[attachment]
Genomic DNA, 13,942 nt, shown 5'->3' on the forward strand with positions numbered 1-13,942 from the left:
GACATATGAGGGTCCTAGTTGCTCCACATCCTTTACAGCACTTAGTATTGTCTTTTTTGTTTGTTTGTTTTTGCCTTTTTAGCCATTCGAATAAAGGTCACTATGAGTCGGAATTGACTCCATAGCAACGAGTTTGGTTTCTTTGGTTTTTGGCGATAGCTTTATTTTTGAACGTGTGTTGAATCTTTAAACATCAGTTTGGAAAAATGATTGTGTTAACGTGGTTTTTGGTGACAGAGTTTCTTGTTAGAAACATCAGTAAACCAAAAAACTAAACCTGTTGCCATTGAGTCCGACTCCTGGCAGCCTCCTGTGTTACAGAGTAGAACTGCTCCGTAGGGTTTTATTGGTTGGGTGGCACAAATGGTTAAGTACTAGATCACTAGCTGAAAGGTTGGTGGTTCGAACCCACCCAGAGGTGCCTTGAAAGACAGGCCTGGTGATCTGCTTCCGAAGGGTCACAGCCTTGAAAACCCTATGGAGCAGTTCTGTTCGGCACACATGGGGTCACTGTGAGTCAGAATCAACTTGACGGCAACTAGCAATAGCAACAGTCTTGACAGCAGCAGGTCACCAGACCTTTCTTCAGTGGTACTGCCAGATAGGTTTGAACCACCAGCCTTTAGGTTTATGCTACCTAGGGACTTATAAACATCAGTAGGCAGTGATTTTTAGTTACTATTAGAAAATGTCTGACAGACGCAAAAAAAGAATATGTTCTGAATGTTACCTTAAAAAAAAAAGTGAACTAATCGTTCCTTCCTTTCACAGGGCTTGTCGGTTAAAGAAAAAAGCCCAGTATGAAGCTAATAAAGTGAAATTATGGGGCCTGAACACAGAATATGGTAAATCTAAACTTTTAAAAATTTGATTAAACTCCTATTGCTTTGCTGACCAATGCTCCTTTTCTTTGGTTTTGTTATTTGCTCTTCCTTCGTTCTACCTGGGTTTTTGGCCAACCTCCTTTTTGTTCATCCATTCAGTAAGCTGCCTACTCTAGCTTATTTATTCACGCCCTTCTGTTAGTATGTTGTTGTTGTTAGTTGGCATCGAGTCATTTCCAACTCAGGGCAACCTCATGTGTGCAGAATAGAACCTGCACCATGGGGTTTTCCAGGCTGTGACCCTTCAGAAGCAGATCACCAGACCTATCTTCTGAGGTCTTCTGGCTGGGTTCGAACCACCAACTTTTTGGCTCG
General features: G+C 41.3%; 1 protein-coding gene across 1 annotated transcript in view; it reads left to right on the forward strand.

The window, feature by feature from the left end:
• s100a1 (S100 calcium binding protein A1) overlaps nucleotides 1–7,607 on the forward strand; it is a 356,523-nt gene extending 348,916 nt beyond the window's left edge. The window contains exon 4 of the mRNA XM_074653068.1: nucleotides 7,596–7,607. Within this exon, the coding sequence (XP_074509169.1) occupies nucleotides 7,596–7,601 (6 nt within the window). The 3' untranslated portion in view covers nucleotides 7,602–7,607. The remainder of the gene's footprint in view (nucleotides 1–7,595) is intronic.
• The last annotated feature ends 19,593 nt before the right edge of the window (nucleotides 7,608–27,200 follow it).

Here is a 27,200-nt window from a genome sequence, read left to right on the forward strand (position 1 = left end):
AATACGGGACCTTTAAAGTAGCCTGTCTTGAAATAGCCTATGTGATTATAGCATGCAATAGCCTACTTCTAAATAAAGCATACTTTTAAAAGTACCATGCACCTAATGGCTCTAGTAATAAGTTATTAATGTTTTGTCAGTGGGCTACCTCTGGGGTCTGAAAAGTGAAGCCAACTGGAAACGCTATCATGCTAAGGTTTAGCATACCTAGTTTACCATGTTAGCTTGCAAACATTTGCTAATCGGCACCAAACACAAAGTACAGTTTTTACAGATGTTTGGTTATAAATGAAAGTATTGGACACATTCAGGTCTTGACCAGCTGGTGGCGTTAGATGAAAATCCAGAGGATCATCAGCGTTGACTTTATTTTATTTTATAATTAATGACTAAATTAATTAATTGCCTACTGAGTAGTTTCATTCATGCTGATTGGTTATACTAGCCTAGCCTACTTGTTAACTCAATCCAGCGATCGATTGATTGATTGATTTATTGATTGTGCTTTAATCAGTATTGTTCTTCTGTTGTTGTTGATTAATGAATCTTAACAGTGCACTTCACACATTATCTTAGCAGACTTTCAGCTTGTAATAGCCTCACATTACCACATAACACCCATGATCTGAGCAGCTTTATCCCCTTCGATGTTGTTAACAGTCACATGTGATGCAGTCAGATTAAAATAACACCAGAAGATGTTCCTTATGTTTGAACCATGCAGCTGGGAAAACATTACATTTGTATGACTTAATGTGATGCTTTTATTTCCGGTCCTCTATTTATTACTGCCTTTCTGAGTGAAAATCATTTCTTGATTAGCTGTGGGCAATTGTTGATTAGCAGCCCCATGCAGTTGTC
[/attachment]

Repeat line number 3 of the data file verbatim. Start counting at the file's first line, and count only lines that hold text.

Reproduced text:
General features: G+C 41.3%; 1 protein-coding gene across 1 annotated transcript in view; it reads left to right on the forward strand.